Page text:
Annually, Feeding Middlesex County and REPLENISH recognize the outstanding efforts of those who are heroes in the fight against food insecurity in Middlesex County. In 2021, we honored:
Government Hunger Hero – Awarded posthumously to Commissioner Kenneth Armwood for his dedication to eradicating food insecurity in Middlesex County. Commissioner Armwood was dedicated to improving the community and we miss his enthusiasm and devotion to our cause.
Community Hunger Hero – Awarded to Isabelle Goldman. In addition to volunteering at the MCFOODS/REPLENISH warehouse, Ms. Goldman created a fundraising program using her creative talent. She offered oil paintings on canvas to friends and family during the holidays and all funds were donated to Feeding Middlesex County.
Corporate Hunger Hero – Awarded to Liberty Coca-Cola Beverages. The company has donated more than 450,000 pounds of product to the REPLENISH/MCFOODS operation. Liberty Coca-Cola Beverages employees have participated as volunteers in food drives and at the food bank facility.
The Tom Ellison Food Pantry Volunteer Hunger Hero Award – Nominations were received from partner food pantries, and the family of the late warehouse manager Tom Ellison selected the winner. Tom Ellison passed away in 2020. His dedication to fighting food insecurity was unparalleled. Betty Crews of Peter’s Pantry in Perth Amboy received the award. Her dedication to volunteering at the pantry, her ability in improving pantry operations and her never-ending effort to improve the lives of others is noted.
Kenneth Armwood | Commissioner
Pictured is Kenneth Armwood (center) with REPLENISH volunteers.
Isabelle Goldman | Artist and Fund Raiser
Ms. Goldman created a fundraising program using her gift of painting.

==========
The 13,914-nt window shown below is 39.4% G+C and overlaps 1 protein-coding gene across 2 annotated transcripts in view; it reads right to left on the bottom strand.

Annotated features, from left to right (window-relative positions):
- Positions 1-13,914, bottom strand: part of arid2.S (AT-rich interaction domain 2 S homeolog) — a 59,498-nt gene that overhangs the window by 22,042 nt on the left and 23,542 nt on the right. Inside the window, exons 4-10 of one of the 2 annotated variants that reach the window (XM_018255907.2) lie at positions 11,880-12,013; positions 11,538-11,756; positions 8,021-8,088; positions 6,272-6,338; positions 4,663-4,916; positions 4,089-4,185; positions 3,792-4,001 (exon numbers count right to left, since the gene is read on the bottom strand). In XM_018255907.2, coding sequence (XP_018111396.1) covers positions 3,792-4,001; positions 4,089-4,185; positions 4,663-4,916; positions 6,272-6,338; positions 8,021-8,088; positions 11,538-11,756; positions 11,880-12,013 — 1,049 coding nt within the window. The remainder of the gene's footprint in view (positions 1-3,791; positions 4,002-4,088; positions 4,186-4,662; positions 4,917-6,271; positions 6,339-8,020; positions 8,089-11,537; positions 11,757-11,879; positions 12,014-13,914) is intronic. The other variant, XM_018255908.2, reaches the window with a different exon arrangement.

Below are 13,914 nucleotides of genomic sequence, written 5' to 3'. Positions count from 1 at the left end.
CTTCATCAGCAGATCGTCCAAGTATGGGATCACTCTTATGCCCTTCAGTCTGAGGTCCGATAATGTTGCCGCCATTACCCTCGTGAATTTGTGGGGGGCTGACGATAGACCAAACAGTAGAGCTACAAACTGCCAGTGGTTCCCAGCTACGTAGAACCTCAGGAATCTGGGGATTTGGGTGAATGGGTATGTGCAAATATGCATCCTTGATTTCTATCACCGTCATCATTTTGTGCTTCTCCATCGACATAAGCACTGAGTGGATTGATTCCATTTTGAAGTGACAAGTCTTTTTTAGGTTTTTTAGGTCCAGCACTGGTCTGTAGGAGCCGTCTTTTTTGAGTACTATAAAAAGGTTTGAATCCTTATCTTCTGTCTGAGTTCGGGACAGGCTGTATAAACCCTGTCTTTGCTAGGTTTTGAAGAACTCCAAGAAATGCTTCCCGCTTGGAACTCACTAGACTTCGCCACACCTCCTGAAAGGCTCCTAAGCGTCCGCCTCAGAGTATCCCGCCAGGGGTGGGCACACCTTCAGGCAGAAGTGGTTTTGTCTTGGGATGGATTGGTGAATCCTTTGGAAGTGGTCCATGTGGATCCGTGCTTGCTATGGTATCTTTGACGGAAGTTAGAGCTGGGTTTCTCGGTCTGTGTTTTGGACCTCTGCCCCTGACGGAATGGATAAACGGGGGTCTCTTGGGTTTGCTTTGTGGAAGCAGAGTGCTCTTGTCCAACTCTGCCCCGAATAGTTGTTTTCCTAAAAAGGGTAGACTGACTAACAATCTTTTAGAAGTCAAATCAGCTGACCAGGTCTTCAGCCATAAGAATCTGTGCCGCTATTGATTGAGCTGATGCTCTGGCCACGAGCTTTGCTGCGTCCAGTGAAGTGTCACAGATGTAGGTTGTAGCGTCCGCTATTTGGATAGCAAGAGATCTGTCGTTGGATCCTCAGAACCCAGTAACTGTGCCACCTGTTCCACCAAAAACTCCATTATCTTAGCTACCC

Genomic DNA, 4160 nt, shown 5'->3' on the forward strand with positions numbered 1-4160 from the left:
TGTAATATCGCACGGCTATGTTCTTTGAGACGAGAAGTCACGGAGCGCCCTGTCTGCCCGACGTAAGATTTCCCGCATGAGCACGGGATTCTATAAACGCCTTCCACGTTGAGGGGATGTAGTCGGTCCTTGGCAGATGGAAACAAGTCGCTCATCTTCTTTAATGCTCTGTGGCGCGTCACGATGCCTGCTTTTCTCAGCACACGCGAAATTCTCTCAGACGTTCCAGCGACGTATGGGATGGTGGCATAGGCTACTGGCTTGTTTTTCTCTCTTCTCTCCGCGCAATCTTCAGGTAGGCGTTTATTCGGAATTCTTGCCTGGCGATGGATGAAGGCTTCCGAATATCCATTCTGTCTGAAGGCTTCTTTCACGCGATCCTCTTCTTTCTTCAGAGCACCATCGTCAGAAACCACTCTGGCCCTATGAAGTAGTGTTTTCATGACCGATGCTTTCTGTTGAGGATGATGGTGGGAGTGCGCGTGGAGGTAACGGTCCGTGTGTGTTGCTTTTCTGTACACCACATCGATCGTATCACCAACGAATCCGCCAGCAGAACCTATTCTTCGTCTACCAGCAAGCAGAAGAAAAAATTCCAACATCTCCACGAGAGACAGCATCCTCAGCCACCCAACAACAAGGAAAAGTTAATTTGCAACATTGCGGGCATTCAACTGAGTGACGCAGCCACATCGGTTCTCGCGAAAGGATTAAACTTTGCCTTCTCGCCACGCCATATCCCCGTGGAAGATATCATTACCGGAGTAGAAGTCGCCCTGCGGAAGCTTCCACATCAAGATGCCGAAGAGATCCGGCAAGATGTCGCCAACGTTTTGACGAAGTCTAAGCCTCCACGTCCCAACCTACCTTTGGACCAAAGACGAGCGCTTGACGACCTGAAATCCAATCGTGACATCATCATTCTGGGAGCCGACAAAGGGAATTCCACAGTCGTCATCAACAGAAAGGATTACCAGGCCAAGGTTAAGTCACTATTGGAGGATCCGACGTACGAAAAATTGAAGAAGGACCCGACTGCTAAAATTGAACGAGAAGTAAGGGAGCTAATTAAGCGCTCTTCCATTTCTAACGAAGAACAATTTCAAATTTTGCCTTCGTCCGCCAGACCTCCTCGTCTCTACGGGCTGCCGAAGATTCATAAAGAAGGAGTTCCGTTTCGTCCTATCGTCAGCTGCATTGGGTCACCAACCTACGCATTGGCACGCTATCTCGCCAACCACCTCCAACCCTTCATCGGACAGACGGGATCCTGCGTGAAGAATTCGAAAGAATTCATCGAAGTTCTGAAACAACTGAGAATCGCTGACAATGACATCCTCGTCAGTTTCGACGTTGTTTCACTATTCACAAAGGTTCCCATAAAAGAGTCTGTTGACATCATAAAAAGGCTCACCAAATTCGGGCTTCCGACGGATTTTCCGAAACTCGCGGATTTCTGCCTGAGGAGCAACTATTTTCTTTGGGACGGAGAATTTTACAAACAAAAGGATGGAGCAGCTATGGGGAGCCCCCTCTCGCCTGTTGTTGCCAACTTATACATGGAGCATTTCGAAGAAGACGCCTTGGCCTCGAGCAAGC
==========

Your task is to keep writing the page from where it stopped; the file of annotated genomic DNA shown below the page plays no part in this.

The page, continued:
Betty Crews | Peter’s Pantry Volunteer
Pictured is Betty Crews (center) receiving The Tom Ellison Food Pantry Volunteer Hunger Hero Award.
Of course, Feeding Middlesex County partners with REPLENISH and the Middlesex County Commissioners to efficiently and effectively provide food to those facing food insecurity in Middlesex County.
We would like to thank our other partners who have donated food, money, supplies and their volunteer time in support of our effort to alleviate food insecurity throughout Middlesex County. These partners consist of individuals, small businesses, major corporations, banks, civic groups, engineering firms, faith-based organizations, food insecurity stakeholders as well as a number of children’s teams and clubs. The number of monthly contributors grew in 2021.
Middlesex County Commissioners
Ronald G. Rios, Director
Shanti Narra, Deputy Director
Claribel A. Azcona-Barber
Chanelle Scott McCullum
Charles E. Tomaro
Department of Community Services
Meghan Davey, Department Head
Continue to encourage repeat donors and build upon our relationship with past donors
Encourage new donors
Provide more in-person fundraising and educational events when appropriate
Increase the number of grant opportunities
Maintain the updated website and keep expanding social media reach
Continue to focus on engagement with the donor base and food insecurity stakeholders through the monthly newsletter and email communications
Keep expanding the Ambassador Program
2021 saw a transition from the COVID-19 isolation to some opening-up, but the need for food has not substantially decreased. This situation will continue to be monitored closely in 2022 to determine food needs.
Feeding Middlesex County must keep up the momentum for monetary and food donations to provide support to those that are food insecure. We continue to be reliant on the generosity of the community, and this will continue to be true in 2022.
We are so grateful that our local residents, businesses and community organizations understand this transition period, and we value their dedication to helping us feed the hungry.